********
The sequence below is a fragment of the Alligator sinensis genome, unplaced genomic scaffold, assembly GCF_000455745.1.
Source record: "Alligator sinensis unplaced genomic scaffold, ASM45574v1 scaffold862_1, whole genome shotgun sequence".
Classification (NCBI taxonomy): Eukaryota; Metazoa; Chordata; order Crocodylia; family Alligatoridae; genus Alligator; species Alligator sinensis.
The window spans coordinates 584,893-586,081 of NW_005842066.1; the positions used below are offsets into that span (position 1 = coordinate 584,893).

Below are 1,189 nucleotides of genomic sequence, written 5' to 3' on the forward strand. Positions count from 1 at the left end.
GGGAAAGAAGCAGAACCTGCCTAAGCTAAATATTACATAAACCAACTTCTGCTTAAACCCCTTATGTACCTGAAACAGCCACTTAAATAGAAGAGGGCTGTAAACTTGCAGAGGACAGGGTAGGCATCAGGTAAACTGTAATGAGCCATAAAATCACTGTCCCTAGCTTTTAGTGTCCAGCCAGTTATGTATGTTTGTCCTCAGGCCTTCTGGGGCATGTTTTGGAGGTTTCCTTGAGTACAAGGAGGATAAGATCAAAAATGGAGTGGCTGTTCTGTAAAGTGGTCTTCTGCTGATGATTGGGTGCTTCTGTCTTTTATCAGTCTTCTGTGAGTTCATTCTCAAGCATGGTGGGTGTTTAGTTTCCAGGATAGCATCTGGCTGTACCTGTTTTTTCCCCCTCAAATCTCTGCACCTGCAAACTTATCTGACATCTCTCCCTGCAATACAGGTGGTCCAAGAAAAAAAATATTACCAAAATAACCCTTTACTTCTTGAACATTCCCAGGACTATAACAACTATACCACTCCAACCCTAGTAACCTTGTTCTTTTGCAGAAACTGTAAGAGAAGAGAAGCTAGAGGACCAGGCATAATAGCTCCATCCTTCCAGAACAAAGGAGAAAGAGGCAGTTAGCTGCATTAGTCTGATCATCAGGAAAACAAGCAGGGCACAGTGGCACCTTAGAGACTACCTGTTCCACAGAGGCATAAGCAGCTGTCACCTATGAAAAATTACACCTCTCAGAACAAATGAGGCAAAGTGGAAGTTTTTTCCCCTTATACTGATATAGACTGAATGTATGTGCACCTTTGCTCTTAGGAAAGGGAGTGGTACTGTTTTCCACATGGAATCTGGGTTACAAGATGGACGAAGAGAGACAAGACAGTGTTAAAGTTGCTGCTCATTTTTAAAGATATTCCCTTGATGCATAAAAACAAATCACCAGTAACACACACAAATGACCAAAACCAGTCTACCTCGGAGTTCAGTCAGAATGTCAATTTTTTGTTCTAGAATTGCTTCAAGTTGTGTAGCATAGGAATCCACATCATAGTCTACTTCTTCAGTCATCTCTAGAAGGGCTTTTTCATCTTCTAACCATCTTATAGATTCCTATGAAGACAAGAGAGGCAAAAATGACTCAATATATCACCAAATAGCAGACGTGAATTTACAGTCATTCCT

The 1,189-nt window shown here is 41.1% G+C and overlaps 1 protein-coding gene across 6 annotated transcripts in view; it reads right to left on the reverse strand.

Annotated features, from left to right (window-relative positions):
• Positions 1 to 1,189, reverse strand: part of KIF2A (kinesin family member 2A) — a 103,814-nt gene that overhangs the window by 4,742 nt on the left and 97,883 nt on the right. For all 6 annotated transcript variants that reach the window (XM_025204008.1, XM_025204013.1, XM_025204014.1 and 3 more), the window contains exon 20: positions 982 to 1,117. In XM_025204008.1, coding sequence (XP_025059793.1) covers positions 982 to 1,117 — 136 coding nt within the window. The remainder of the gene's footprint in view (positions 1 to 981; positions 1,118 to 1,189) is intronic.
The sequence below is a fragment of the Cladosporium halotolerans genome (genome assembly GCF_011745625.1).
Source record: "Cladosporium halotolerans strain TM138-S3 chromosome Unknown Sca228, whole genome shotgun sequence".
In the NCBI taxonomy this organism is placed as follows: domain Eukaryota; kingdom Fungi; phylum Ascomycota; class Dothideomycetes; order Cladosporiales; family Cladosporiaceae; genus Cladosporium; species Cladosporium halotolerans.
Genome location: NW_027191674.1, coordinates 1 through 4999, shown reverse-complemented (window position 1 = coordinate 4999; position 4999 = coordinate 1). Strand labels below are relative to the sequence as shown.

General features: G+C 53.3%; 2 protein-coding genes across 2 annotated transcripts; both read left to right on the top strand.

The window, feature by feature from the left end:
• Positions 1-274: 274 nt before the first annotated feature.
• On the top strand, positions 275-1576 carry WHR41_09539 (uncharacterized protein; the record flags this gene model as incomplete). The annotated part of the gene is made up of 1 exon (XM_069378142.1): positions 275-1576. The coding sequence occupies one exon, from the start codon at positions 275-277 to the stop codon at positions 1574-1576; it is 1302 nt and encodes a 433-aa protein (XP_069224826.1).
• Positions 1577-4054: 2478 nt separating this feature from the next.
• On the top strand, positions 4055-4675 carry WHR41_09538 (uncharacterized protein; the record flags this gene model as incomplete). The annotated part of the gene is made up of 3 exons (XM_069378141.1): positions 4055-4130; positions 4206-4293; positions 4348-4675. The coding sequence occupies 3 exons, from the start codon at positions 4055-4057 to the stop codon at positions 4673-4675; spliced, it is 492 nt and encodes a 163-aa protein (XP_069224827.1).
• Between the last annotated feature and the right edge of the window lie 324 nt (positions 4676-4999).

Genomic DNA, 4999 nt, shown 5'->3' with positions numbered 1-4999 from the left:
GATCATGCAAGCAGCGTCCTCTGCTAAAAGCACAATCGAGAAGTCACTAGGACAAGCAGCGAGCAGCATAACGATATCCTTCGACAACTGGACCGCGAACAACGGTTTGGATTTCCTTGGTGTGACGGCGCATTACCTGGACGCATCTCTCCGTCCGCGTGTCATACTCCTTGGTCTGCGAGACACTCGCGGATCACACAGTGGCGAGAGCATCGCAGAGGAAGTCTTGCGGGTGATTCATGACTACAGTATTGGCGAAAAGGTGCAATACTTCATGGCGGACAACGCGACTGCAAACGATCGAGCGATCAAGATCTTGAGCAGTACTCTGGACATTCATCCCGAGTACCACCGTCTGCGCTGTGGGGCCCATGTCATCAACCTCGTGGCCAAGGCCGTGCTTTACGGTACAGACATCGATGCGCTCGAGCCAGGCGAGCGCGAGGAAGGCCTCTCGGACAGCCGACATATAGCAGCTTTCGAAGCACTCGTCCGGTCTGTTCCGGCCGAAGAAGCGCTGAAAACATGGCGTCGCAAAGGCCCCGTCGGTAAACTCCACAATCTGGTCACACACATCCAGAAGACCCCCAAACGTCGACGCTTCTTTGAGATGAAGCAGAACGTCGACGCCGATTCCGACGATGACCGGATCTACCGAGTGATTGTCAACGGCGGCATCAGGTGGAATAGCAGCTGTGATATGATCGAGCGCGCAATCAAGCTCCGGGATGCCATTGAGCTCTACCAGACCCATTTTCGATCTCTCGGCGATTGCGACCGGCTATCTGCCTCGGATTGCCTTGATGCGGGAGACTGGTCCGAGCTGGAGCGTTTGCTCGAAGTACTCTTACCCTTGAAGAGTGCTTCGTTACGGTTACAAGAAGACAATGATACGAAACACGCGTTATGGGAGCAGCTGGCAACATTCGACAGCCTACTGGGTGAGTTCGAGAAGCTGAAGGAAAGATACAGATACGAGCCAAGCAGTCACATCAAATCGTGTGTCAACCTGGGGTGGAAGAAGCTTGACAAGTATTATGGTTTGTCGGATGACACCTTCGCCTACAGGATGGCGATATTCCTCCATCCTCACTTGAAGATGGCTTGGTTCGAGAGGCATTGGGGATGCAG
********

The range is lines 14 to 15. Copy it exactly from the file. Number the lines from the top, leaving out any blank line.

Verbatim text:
General features: G+C 53.3%; 2 protein-coding genes across 2 annotated transcripts; both read left to right on the top strand.

The window, feature by feature from the left end: